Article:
- Contain fixes for critical vulnerabilities identified in Security Bulletin APSB13-01.

Adobe Flash Player 11.5.502.146 requires an Intel-based Mac running Mac OS X 10.6 or later to install and run.

If you’ve tried the new Flash Player and have any feedback to offer, please let us know in the comments.

Adobe releases Flash Player 11.6.602.137 beta

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Date: Wednesday, January 9th, 2013, 07:45
Category: News, Software

On Tuesday, Adobe released Flash Player 11.6.602.137 for Mac OS X, a 16.9 megabyte download via MacUpdate as a pre-release beta. The new version adds the following fixes and changes:

- This pre-release includes new features as well as enhancements and bug fixes related to security, stability, performance, and device compatibility for Flash Player 11.6 and AIR 3.6.

Adobe Flash Player 11.6.602.137 requires an Intel-based Mac running Mac OS X 10.6 or later to install and run.

If you’ve tried the new Flash Player and have any feedback to offer, please let us know in the comments.

Adobe releases Flash Player 11.6.602.108 update

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Date: Thursday, December 13th, 2012, 07:11
Category: News, security, Software

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On Monday, Adobe released Flash Player 11.6.602.108 for Mac OS X, a 11.9 megabyte download via MacUpdate. The new version is for Adobe Flash Player 11.6.602.108 and earlier versions and adds the following fixes and changes:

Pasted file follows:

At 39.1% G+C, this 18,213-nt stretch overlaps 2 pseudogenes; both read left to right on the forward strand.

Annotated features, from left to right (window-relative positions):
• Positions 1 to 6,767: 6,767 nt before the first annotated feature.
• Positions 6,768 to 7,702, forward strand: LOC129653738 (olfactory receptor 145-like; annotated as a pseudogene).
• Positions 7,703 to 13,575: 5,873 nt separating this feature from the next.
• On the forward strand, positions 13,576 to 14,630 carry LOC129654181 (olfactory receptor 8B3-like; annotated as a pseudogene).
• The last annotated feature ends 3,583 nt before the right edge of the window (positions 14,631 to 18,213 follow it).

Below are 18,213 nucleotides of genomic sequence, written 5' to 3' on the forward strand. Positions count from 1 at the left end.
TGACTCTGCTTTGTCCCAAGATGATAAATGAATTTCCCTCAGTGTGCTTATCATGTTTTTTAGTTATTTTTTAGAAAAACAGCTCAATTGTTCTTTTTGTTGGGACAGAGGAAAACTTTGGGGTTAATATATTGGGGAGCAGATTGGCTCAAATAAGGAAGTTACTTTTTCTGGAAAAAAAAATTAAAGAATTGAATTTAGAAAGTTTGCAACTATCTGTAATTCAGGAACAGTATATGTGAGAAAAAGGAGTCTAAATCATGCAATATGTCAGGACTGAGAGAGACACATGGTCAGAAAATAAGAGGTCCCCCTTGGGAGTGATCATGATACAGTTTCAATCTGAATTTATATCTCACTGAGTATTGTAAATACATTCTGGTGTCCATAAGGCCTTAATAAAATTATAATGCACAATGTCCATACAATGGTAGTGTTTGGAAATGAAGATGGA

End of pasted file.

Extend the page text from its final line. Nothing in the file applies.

- Bug fixes related to security, stability, performance, and device compatibility.

Full release notes are available here and the new version requires an Intel-based Mac running Mac OS X 10.6 or later to install and run.

If you’ve tried the new Flash Player and have any feedback to offer, please let us know in the comments.

Google Chrome updated to 23.0.1271.91

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Date: Tuesday, November 27th, 2012, 07:11
Category: News, Software

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You can’t knock a bug fix.

Late Monday, Google released a beta of version Google Chrome updated to 23.0.1271.91 of its Chrome web browser. The update, a 56.5 megabyte download, adds the following fixes and changes:

- No audio from Flash content when speaker configuration is set to Quadraphonic (Issue: 159924).

- Aw, Snap renderer crash on Windows Server 2003 (Issue: 160559).

Google Chrome 23.0.1271.91 requires an Intel-based Mac with Mac OS X 10.5 or later to install and run. If you’ve tried the new version and have any feedback to offer, please let us know in the comments.

Apple releases updated iOS 6.1 beta, Apple TV beta and Xcode 4.6 preview to developer community

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Date: Tuesday, November 13th, 2012, 07:08
Category: Apple TV, iPad, iPhone, iPod, iPod Touch, News, Software

The iOS updates, they’re en route…

Per AppleInsider, a new build of iOS 6.1 was provided to developers on Monday, less than two weeks after the first beta was issued, along with a new preview of Xcode 4.6, and new beta software for the Apple TV.